The YIELD Hub, hosted by Rutgers, a Netherlands-based global organization with a long commitment to AYSRHR, was launched in July 2022 to bring to life the learning from the earlier research and stakeholder engagement phase which showed that youth partnership in AYSRHR has been held back by a lack of opportunity for cross-stakeholder sharing, learning, and coordinated action.

The Hub’s vision is a world in which youth partnership is the norm within the AYSRHR field, and its mission is to improve youth partnership in the AYSRHR space. The Hub uses collective action learning, and a collaborative problem-solving process to generate new and creative solutions for improving youth participation in AYSRHR.

In 2022, the YIELD Hub’s staff launched its first collective action learning group, with three more planned for 2023 covering topics including compensating youth work, capacity development for youth transition, and finding, engaging, and sustaining new generations of youth leaders. In April 2023, the YIELD Hub launched a new Youth Partnership podcast. The first episode focused on amplifying youth partnership to end violence against women and girls.


Youth Partnership Podcast – YIELD Hub

YIELD Project Research Report: Young People Advancing Sexual and Reproductive Health: Toward a New Normal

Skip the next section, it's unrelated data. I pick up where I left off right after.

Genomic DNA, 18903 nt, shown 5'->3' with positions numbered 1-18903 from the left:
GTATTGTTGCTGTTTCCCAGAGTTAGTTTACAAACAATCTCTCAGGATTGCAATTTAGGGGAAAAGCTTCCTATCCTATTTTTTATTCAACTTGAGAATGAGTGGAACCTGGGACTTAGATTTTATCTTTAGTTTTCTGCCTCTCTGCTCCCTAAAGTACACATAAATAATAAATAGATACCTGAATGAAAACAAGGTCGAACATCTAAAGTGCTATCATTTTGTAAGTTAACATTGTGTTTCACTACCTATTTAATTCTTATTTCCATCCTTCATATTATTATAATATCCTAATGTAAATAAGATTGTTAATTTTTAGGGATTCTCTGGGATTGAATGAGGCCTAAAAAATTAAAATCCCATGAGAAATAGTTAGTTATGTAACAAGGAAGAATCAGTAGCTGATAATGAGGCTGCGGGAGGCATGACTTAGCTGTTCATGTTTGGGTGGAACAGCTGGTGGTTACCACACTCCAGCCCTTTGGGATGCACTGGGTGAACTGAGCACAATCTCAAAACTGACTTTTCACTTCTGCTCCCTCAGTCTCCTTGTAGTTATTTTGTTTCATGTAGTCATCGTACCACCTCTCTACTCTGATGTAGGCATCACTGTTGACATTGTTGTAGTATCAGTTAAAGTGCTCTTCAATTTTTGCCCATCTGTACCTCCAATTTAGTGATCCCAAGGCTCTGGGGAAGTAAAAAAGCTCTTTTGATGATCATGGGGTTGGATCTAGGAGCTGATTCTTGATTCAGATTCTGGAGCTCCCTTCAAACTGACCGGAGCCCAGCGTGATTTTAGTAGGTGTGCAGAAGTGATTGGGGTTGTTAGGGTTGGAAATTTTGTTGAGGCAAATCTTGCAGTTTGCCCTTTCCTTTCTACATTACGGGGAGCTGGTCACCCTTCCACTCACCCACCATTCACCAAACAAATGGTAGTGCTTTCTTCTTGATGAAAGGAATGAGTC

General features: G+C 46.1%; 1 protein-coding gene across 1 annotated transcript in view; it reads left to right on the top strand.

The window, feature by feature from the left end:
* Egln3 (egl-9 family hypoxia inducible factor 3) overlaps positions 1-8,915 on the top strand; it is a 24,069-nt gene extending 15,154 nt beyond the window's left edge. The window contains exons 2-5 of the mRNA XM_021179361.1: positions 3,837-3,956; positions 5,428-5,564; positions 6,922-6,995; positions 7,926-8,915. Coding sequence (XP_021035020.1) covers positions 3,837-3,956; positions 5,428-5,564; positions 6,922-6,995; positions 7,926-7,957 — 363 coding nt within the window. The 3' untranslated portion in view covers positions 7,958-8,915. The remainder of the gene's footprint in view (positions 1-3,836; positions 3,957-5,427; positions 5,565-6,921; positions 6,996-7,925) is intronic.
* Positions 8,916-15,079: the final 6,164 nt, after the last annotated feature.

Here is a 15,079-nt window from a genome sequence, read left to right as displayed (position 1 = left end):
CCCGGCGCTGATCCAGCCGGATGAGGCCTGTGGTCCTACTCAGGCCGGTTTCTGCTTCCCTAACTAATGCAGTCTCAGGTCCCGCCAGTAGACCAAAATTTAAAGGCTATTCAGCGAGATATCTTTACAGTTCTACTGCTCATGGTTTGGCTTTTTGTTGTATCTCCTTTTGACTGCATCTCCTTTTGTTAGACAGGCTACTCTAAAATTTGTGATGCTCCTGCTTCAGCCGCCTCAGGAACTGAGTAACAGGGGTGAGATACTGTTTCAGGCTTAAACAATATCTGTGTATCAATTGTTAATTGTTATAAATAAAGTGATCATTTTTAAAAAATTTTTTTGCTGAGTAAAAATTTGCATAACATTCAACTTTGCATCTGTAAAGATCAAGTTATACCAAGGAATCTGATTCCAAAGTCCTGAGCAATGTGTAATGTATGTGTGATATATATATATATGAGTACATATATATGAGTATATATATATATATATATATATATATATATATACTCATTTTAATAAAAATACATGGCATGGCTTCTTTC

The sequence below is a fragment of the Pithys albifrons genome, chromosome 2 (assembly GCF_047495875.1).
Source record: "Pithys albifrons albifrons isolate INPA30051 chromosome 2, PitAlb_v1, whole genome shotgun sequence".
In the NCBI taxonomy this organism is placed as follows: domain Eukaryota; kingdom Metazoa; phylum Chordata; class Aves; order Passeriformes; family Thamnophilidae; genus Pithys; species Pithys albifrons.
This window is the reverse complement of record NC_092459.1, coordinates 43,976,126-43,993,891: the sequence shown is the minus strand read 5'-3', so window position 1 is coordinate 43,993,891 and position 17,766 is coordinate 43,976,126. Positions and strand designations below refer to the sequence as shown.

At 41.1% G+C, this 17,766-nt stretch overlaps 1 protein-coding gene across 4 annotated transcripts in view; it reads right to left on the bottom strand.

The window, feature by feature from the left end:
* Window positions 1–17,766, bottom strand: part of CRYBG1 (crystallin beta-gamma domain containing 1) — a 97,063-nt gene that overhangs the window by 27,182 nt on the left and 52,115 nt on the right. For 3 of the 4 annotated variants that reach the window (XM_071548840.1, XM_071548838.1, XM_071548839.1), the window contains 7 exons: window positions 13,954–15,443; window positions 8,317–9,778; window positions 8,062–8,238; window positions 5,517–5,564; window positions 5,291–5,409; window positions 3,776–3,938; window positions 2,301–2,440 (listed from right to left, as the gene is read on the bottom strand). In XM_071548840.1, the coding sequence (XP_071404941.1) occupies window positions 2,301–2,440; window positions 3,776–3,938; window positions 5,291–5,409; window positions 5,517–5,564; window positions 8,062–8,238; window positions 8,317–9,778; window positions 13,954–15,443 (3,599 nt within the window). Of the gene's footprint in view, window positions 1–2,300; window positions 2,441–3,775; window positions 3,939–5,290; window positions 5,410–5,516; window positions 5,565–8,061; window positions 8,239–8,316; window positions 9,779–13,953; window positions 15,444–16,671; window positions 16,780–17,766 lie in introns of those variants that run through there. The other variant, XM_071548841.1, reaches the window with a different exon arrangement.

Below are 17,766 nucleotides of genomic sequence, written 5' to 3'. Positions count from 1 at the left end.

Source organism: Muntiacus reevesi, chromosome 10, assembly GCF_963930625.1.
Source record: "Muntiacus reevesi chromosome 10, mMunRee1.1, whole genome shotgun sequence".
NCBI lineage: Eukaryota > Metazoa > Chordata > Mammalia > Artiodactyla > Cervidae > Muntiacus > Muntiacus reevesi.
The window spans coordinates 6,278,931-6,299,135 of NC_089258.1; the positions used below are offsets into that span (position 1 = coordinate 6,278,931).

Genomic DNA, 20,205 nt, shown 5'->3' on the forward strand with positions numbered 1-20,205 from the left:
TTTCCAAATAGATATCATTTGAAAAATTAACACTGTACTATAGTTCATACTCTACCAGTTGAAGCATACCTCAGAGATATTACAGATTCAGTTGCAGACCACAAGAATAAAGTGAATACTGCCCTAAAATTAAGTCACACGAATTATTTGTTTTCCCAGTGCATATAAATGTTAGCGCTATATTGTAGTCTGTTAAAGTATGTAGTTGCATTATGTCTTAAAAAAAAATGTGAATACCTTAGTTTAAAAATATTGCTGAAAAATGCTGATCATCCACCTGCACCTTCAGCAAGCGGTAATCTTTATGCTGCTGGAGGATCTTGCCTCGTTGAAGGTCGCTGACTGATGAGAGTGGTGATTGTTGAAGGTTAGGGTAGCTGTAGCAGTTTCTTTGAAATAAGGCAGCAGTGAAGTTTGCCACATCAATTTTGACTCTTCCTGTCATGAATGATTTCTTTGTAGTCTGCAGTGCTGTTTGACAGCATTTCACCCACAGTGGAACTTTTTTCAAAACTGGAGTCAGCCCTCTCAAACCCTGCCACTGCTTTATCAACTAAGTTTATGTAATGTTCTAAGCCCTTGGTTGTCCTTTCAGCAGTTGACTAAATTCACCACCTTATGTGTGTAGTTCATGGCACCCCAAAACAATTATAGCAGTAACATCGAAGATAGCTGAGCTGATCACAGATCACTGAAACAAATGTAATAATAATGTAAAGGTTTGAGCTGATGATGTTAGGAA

Issue Paper on Gender: When the Gap Is a Chasm: The Gendered Experience of Youth Participation and Leadership in Sexual and Reproductive Health

Partner Link:


RECARGA: Supporting Educational Recovery in Central America

Credit: Global Fund for Children

Children in Guatemala and Honduras face persistent barriers to their educational success, which were further exacerbated by the COVID-19 pandemic. In response, Global Fund for Children (GFC) launched the RECARGA initiative in 2022 which is resourced primarily by a funder collaborative that includes Tinker FoundationThe Summit FoundationInternational Community FoundationLuis von Ahn FoundationFocus Central America, and Vibrant Village Foundation.

RECARGA is an acronym for Recuperando la Educación en Centroamérica: Activando Redes y Grupos Asociados (Educational Recovery in Central America: Supporting the Critical Role of Civil Society Organizations). The initiative supports the recovery, renewal, and improvement of learning environments. It provides funding and organizational capacity strengthening support to the partners, with the goal of increasing their influence and impact beyond direct service delivery.